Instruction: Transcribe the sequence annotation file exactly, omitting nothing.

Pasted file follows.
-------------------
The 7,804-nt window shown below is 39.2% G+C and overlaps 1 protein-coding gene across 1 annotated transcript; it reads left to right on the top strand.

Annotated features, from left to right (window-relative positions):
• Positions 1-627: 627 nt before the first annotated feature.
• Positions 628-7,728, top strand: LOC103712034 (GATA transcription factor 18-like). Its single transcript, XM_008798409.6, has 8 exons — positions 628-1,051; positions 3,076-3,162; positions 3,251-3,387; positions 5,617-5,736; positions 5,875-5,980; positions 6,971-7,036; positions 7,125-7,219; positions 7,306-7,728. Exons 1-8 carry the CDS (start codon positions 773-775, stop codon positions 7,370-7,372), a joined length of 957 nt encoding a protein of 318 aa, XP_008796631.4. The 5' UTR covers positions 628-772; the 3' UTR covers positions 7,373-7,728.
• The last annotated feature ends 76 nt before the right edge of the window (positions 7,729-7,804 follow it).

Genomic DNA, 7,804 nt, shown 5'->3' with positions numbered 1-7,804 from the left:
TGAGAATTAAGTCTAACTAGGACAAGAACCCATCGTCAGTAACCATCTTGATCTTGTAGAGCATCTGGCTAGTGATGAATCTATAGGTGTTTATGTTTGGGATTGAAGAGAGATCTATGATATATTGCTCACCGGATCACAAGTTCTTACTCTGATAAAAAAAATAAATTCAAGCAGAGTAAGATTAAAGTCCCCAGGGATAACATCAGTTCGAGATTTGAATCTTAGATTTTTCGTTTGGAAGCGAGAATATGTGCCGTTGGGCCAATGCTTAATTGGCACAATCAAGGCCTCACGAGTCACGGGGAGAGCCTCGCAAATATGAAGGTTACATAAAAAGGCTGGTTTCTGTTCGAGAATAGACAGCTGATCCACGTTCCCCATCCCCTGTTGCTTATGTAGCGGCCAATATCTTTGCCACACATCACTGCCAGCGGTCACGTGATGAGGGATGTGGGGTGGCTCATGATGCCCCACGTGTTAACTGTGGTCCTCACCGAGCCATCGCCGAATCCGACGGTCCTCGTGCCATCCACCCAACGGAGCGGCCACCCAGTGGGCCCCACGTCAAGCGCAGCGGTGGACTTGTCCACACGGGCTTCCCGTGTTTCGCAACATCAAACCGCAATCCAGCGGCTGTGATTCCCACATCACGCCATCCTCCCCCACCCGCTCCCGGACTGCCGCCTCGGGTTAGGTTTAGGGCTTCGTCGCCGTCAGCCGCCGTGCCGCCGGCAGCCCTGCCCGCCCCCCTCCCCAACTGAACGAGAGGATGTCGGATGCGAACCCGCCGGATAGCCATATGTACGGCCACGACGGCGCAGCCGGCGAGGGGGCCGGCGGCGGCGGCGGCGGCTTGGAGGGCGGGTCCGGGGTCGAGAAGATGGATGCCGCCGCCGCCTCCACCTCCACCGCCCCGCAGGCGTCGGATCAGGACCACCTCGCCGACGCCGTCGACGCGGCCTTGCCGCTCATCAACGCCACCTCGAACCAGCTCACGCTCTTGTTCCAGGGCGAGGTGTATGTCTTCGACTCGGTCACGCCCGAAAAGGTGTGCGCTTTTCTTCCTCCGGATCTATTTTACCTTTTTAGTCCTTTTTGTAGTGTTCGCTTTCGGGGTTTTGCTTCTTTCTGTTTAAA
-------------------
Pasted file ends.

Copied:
The 7,804-nt window shown below is 39.2% G+C and overlaps 1 protein-coding gene across 1 annotated transcript; it reads left to right on the top strand.

Annotated features, from left to right (window-relative positions):
• Positions 1-627: 627 nt before the first annotated feature.
• Positions 628-7,728, top strand: LOC103712034 (GATA transcription factor 18-like). Its single transcript, XM_008798409.6, has 8 exons — positions 628-1,051; positions 3,076-3,162; positions 3,251-3,387; positions 5,617-5,736; positions 5,875-5,980; positions 6,971-7,036; positions 7,125-7,219; positions 7,306-7,728. Exons 1-8 carry the CDS (start codon positions 773-775, stop codon positions 7,370-7,372), a joined length of 957 nt encoding a protein of 318 aa, XP_008796631.4. The 5' UTR covers positions 628-772; the 3' UTR covers positions 7,373-7,728.
• The last annotated feature ends 76 nt before the right edge of the window (positions 7,729-7,804 follow it).

Genomic DNA, 7,804 nt, shown 5'->3' with positions numbered 1-7,804 from the left:
TGAGAATTAAGTCTAACTAGGACAAGAACCCATCGTCAGTAACCATCTTGATCTTGTAGAGCATCTGGCTAGTGATGAATCTATAGGTGTTTATGTTTGGGATTGAAGAGAGATCTATGATATATTGCTCACCGGATCACAAGTTCTTACTCTGATAAAAAAAATAAATTCAAGCAGAGTAAGATTAAAGTCCCCAGGGATAACATCAGTTCGAGATTTGAATCTTAGATTTTTCGTTTGGAAGCGAGAATATGTGCCGTTGGGCCAATGCTTAATTGGCACAATCAAGGCCTCACGAGTCACGGGGAGAGCCTCGCAAATATGAAGGTTACATAAAAAGGCTGGTTTCTGTTCGAGAATAGACAGCTGATCCACGTTCCCCATCCCCTGTTGCTTATGTAGCGGCCAATATCTTTGCCACACATCACTGCCAGCGGTCACGTGATGAGGGATGTGGGGTGGCTCATGATGCCCCACGTGTTAACTGTGGTCCTCACCGAGCCATCGCCGAATCCGACGGTCCTCGTGCCATCCACCCAACGGAGCGGCCACCCAGTGGGCCCCACGTCAAGCGCAGCGGTGGACTTGTCCACACGGGCTTCCCGTGTTTCGCAACATCAAACCGCAATCCAGCGGCTGTGATTCCCACATCACGCCATCCTCCCCCACCCGCTCCCGGACTGCCGCCTCGGGTTAGGTTTAGGGCTTCGTCGCCGTCAGCCGCCGTGCCGCCGGCAGCCCTGCCCGCCCCCCTCCCCAACTGAACGAGAGGATGTCGGATGCGAACCCGCCGGATAGCCATATGTACGGCCACGACGGCGCAGCCGGCGAGGGGGCCGGCGGCGGCGGCGGCGGCTTGGAGGGCGGGTCCGGGGTCGAGAAGATGGATGCCGCCGCCGCCTCCACCTCCACCGCCCCGCAGGCGTCGGATCAGGACCACCTCGCCGACGCCGTCGACGCGGCCTTGCCGCTCATCAACGCCACCTCGAACCAGCTCACGCTCTTGTTCCAGGGCGAGGTGTATGTCTTCGACTCGGTCACGCCCGAAAAGGTGTGCGCTTTTCTTCCTCCGGATCTATTTTACCTTTTTAGTCCTTTTTGTAGTGTTCGCTTTCGGGGTTTTGCTTCTTTCTGTTTAAA